Tech Times Career Advice: Email Writing Tips to Improve the Tone of Supposedly Rude Emails

Email is often used in the corporate sector. Depending on one’s perspective, it may be a source of both good and bad news. And sure, we do need to be blunt in our email communications sometimes.

In situations when you must disagree with a client, provide constructive criticism, or bring awareness to someone else’s error through email, you need not be rude. It may still be polite, professional, and insightful.

If you need clarification on this approach, continue reading. The advice I gathered from an article by The Muse is presented below.

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Tip #1: Make a Pleasant and Friendly Remark

Write your greeting, then your opening line. It might be beneficial to assume that you are having an actual conversation with the reader while writing the first sentence.

Therefore, a question such as, “How was your weekend?” or even if it seems redundant, a remark like “I hope this email finds you well” might set the tone for a positive start.

Tip #2: Express Appreciation

Appreciating the other person’s efforts is always welcomed. Never ignore the work that was put into anything they sent over before pointing out their mistakes.

Simply expressing your appreciation for their contribution – work, ideas, or time – would be enough.

Related Story: Do’s and Don’ts of Email Etiquette 2022: How to Sound More Professional Through Email

Tip #3: Highlight a Bright Side

The last thing anybody wants is to feel like a fool or as if they think they are dumb. You shouldn’t sugarcoat your criticism, but you should take the opportunity to highlight the other person’s strength.

You may tell an employee they have impressed you with their strategic thinking and that it will improve the team’s efficiency. 

It’s vital that this remark be truthful. Add something helpful, but don’t go overboard with the compliments so they won’t miss the remainder of your letter.

Body of the Email

When explaining what went wrong, stick to the format of “the change made” and the “reason or result.” If there is more than one alteration, you can utilize bullet points.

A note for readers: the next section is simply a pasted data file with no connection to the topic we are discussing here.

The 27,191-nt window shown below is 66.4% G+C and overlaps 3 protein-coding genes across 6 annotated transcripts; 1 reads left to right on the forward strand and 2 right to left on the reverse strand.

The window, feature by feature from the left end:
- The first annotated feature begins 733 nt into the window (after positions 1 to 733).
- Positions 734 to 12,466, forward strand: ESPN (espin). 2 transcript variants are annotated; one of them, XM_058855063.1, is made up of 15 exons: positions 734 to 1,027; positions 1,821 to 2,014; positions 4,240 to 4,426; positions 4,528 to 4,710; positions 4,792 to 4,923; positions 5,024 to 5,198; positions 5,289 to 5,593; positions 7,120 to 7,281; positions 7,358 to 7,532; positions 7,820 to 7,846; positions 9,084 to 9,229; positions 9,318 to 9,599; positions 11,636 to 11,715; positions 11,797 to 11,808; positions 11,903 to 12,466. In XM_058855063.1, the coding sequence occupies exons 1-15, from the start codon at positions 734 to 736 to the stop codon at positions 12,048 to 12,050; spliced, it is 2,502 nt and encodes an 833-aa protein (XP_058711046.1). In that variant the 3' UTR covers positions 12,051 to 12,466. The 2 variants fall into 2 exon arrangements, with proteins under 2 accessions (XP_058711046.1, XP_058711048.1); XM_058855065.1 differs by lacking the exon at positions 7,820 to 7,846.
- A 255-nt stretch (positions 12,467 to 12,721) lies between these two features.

For instance:

“We went a different route since we needed to find a way to meet our goals while staying within our limited budget.”


  • We revised your presented plans, considering the suggestions given by the upper management.
  • As such, I’d love to see these updates reflected in other parts of the presentation for the purpose of consistency.

Last Line

After every conversation, ask if there’s anything more you can help with. Know if there are more queries you can answer, so your email will feel more like a team effort.

The bottom line is after you send your inputs, make follow-up questions that will make them feel you’re interested in hearing them out.

The last step is to sign off with an appropriate expression of gratitude. Say “best,” “sincerely,” or “thanks.” Like Grammarly said, your email’s body may be flawless, but a bad sign-off may ruin it.

Sample Format of Email

Dear [Name],

Hello, how is your week going so far?

Once again, I appreciate your [help with/contributions to/attachment to] [the project].

It’s clear that you understood what was most important about the task at hand. There’s [something] about it that really speaks to me.

I made some tweaks/went in a different direction, which I’d like to talk about.

  • A change that will improve things and an illustration of how it works
  • If applicable, specify the second adjustment.
  • If applicable, specify the third adjustment.

If you have any further inquiries, please do not hesitate to contact me.

Warm regards,

[Your Name]

See Also: Top 5 Best Shared Inbox Software for Productive Email Workflows

This article is owned by Tech Times

Written by Trisha Kae Andrada

ⓒ 2022 All rights reserved. Do not reproduce without permission.

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